Last week was an exciting one, not just for enthusiasts of mobile phones, smartwatches and tablets; there was some photography news too. Sony announced an innovative pair of cameras that look like traditional lenses and clamp onto a smartphone. I was strongly considering either the $249 QX-10 or the $499 QX-100 but after much deliberation, I opted for a Sony NEX-6 interchangable lens camera.
All three of these, however, share a key feature: Integrated Wi-Fi radios.
After just three days with the new Sony camera, I don’t think I’ll ever again buy a camera without Wi-Fi. The NEX-6 doesn’t have NFC like the lens cameras do (darn!), however, it’s still super handy to create a wireless connection between the camera and a phone or tablet for photo edits and sharing. Using my Android phone, it’s easy to share images from the NEX-6 because of how Android handles the function: Any installed app that supports image sharing appears as an option.
To make all this work, I did have to install the free Sony PlayMemories application on my Moto X and Nexus 7. That’s the software that handles incoming images from the camera I bought. It’s also the same application that you’ll need on an Android device or iPhone to use either the QX-10 or QX-100 lens after they hit the market later this month.
The software is pretty basic but works as advertised. To use the feature, I simply hit the Wi-Fi button on my camera, which becomes a wireless access point. It shows its network name and a password on the camera display. Open the PlayMemories app on a mobile device and it should automatically find the camera’s network and prompt you for the password. Enter it and all of a sudden, the captured images appear on your tablet or phone. You can also choose to send just a single image from camera to mobile device.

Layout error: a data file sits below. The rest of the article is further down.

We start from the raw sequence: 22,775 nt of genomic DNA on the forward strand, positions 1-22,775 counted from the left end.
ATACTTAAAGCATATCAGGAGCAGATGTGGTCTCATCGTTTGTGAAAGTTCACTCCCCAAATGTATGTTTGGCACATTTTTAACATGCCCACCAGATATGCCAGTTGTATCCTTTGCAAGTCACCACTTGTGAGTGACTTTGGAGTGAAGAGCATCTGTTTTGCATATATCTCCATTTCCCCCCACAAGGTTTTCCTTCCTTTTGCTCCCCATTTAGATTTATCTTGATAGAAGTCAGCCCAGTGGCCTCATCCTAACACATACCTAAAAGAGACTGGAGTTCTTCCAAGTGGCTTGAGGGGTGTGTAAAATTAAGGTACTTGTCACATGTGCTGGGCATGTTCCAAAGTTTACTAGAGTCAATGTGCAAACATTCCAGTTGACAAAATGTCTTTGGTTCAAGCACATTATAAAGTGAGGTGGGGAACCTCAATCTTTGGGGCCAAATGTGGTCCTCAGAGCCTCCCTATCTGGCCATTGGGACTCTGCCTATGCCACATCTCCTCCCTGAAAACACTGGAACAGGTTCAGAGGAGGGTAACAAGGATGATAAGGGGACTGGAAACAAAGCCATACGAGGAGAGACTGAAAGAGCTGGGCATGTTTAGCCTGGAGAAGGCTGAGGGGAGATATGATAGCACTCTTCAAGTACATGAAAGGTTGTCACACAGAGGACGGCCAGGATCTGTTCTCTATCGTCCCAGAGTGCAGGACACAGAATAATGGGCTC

At that point, you can “Copy” or “Share” the images directly from your mobile device. Sony lets you choose the file size as well; handy for those on limited broadband plans or for sharing snapshots on social networks. The software also allows you to use your phone as a remote control for the camera — view the subject, shoot, zoom, touch-AF, and adjust other camera settings — I haven’t tried it yet, but plan to this week. Even without that, I’m sold on the use of Wi-Fi in a dedicated camera.
Since you need the Sony app to make all this work, I don’t see full-time photographers going the same route. After all, they likely want their RAW image files on a computer to fine-tune and process their images. This particular solution is better suited for fast image sharing, although with some third-party editing software, you could create or add interesting effects.
I had previously considered buying a phone that has Android built-in, but I see little need for that with this setup. And I was never a fan of the LTE cameras. Yes, they make it easy to share pictures too, but who wants to pay an additional monthly service fee for mobile broadband in a camera? My phone works just fine, thank you.
And so does my new camera: Even in the dark with a 2 second exposure.